Coco Before Chanel (2009)

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Before Chanel no. 5 and the interlocking Cs, and before the iconic quilted bag and the classic Chanel suit there was Gabrielle Chanel, an orphan whose unorthodox fashion sense revolutionized the way we dress. And in the French film (with English subtitles) Coco Before Chanel we learn of Coco Chanel’s early years.

Gabrielle Chanel’s life began quite humbly. As the film commences, young Gabrielle Chanel, along with her sister, are left at a Catholic orphanage by their father. Though Gabrielle’s childhood seemed bleak, she did learn how to sew, and the simple austerity of the nun’s habits influences her design aesthetic. Years, later and now played by Audrey Tatou, Gabrielle is working as a seamstress at a dress shop and singing at a cabaret with her sister.

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While singing in the cabaret, Gabrielle meets Etienne Balsan (Benoit Poelvoorde), a man of considerable wealth. They strike up a friendship and he bestows her with the nickname, Coco, the name of a song she and her sister often sing. Before long Coco becomes his erstwhile mistress. She thinks his wealth may be beneficial in improving her life. Before long she is living with Balsan at his country estate.

Coco isn’t in love with Balsan, yet she bristles when he calls her his “geisha” and doesn’t appreciate when he tries to keep her hidden in the kitchen when he’s entertaining guests. Coco is not the type of femme to be ignored, and she finally asserts herself and introduces herself to Balsan’s friends.

One of Balsan’s friends is an actress and former lover Emilienne (Emmanuelle Devos). Emilienne grows fond of Coco, and is quite intrigued by her odd dress sense. At a time where women wore elaborate dresses and hats, overdone with lace, ribbons, plumes, flowers and other accessories, Coco’s simple, menswear-inspired designs were truly avant garde. But Emilienne grows to love Coco’s look, and begins to support Coco’s fashion endeavors.

At this time Coco also meets and falls in love with one of Balsan’s friends, Arthur “Boy” Capel (Alessandro Nivola), a wealthy English man. Boy adores Coco but he won’t marry her. He is betrothed to another. Not surprisingly, Coco is not happy with this news, and she makes sure Capel provides with enough money to set up her own dress shop. Coco may never share his last name, but she’ll be damned if she gets nothing out of the love affair.

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Throughout the film, we get brief flashes on Coco’s fashion influences. She cuts up Balsan’s ties, suits and shirts to fit her petite figure. She lounges around in men’s pajamas. While at the sea, she notices the fishermen’s striped jerseys, and soon they become part of her look. In another pivotal scene, we see Coco at a dress shop, administering instructions to the shopkeeper on the kind of dress she wants, black, and no corset underneath. Voila, the little black dress, the mainstay of every woman’s wardrobe, is created.

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It is these moments I wish Coco Before Chanel would have focused on. Only rarely do we get to see Coco become the Coco Chanel in scenes where she is draping and cutting of fabric, making hats and finding inspiration for her designs. I do wish the film focused more on the emerging designer, and not the romantic melodramatics among Coco, Balsan and Boy Capel. The romantic melodramatics stunted the film, and made it come across like another costume drama you might find on PBS. This narrative isn’t exactly original, and if Coco Chanel was anything it was original.

Though I’m sure Coco’s personal life was interesting, I wanted it in smaller doses. It was Coco’s ascent as a fashion designer and laser-focused work ethic on creating her clothing and her brand that I wanted to see. We do get a brief glimpse of this at the end when Coco presents one of her collections at her atelier in Paris. But these scenes are all too fleeting. Perhaps what is needed is a sequel, Coco After Chanel. Mais oui?

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Blame It On Fidel (2006)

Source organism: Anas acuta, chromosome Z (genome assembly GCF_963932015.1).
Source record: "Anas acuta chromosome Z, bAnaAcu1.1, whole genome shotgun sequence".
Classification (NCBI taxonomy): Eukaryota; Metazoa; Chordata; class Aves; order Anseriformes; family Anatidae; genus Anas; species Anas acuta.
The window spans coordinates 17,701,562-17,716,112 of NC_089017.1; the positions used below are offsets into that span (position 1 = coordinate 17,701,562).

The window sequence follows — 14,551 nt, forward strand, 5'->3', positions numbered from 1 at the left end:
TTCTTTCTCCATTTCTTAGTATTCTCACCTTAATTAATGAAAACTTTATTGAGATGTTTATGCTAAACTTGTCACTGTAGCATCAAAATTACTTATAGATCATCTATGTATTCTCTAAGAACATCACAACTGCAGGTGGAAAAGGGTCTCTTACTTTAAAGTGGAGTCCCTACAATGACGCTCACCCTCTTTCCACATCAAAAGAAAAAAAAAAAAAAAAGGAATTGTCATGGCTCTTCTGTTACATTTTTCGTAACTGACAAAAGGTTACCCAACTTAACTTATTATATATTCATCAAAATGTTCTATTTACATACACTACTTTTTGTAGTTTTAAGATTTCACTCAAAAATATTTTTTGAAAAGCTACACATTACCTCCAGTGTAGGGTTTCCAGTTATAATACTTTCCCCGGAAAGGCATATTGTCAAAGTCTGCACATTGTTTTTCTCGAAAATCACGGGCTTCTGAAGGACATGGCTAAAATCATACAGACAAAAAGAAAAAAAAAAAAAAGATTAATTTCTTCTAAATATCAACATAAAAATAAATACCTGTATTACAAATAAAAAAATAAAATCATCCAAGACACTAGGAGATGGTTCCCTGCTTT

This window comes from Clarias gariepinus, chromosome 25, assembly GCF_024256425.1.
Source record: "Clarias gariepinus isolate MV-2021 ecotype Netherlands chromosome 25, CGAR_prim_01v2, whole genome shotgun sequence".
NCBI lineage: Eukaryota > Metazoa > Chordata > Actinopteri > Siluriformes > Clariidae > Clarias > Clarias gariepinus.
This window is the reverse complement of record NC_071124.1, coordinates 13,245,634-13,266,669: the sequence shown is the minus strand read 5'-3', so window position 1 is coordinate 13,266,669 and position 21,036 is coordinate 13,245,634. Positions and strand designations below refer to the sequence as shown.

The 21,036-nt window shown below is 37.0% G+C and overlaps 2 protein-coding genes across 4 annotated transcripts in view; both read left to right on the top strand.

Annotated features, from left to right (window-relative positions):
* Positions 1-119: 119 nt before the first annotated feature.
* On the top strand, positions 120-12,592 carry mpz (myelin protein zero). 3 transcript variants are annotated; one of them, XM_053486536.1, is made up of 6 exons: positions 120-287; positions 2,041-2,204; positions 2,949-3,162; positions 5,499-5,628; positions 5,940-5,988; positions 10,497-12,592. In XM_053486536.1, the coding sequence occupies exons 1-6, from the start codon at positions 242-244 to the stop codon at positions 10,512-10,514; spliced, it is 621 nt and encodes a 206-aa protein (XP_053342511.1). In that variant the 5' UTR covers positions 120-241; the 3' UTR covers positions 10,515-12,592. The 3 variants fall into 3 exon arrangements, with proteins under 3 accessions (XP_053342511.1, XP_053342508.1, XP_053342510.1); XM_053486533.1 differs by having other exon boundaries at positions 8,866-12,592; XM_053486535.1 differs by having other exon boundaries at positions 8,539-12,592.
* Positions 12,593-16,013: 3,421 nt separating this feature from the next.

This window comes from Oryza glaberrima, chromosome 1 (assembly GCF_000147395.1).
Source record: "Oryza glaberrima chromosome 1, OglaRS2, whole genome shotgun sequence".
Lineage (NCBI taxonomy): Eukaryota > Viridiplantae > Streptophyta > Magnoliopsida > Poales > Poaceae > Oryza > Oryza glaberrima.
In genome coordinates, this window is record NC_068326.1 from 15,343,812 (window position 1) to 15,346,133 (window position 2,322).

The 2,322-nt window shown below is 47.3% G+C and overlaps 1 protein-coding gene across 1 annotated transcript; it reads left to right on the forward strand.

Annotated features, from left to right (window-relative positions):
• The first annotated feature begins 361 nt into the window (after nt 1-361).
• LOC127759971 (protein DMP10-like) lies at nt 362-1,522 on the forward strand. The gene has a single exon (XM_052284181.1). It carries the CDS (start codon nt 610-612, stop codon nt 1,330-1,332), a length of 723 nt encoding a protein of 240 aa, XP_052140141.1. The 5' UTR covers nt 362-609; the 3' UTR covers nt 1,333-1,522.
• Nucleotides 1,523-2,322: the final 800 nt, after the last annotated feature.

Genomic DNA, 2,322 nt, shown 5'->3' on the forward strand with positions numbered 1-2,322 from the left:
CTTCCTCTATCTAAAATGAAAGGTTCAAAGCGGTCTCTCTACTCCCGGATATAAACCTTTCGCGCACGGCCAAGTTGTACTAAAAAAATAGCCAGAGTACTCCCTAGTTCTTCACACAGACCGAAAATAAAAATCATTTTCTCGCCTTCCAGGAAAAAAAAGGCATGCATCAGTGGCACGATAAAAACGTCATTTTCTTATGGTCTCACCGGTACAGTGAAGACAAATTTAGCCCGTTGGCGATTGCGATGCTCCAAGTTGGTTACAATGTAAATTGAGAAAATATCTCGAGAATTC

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It’s 1970s France, and little nine year old Anna (Nina Kervel-Bey) lives a charmed life. She resides in Paris with her journalist mother, Marie (Julie Depardieu), lawyer father, Fernando (Stefano Accorsi) and little brother, Francois (Benjamin Feuillet). She is adored by her grandparents who make their home in a grand estate in the French countryside. As Blame It On Fidel begins, we see Nina at a family wedding, outfitted in an immaculate frock, and schooling her lesser cousins on the proper way to cut a piece of fruit with a knife and fork.

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However, Nina’s life is about to get topsy-turvy. Her father, originally from Spain, takes in his sister and her daughter after his brother-in-law disappears under Franco’s fascist regime. Doing this alters Nina’s parents’ priorities. Fernando begins to focus his new radicalized politics on his law practice. Marie, stops writing superficial articles for Marie Claire, and begins to write articles about serious women’s issues, including the thorny topic of abortion.

Nina doesn’t care about any of these things. She just knows her life has been changed completely. And she doesn’t like it. Her beloved nanny, Filomena, is let go only to be replaced by a string of different nannies (including one who provides the title of the film). Her family moves from their huge home to a cramped apartment. Bearded, smoking radicals are always around taking up her parents’ time. And Nina is removed from her beloved religion class at school.

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The movie is seen mostly through Nina’s nine-year-old eyes. She doesn’t care about what’s going on in the world. She just wants things to go back to the way they were. Sure, she’s self-absorbed, but so are most children. They want security and stability. They don’t care about “sticking it to the Man.”

And what makes Blame It On Fidel most effective is how it is shot at a child’s eye level. This is most evident when little Nina is dragged along with her parents to take part in a political demonstration. All Nina can see are legs, arms and feet. She is too small to see the faces of the protesting adults. And when things get out of hand, and tear gas fills the streets, you feel Nina’s fear and confusion.

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Blame It On Fidel is superbly directed by Julie Gravras, herself the daughter of lefty movie director Costas-Gravras. This is a film that could easily be grim and one-dimensional  but a has wry humor and a bittersweet sentiment. Nina’s parents may want to change the world, but their love for her will never waver. And perhaps once Nina gets older, she will realize this.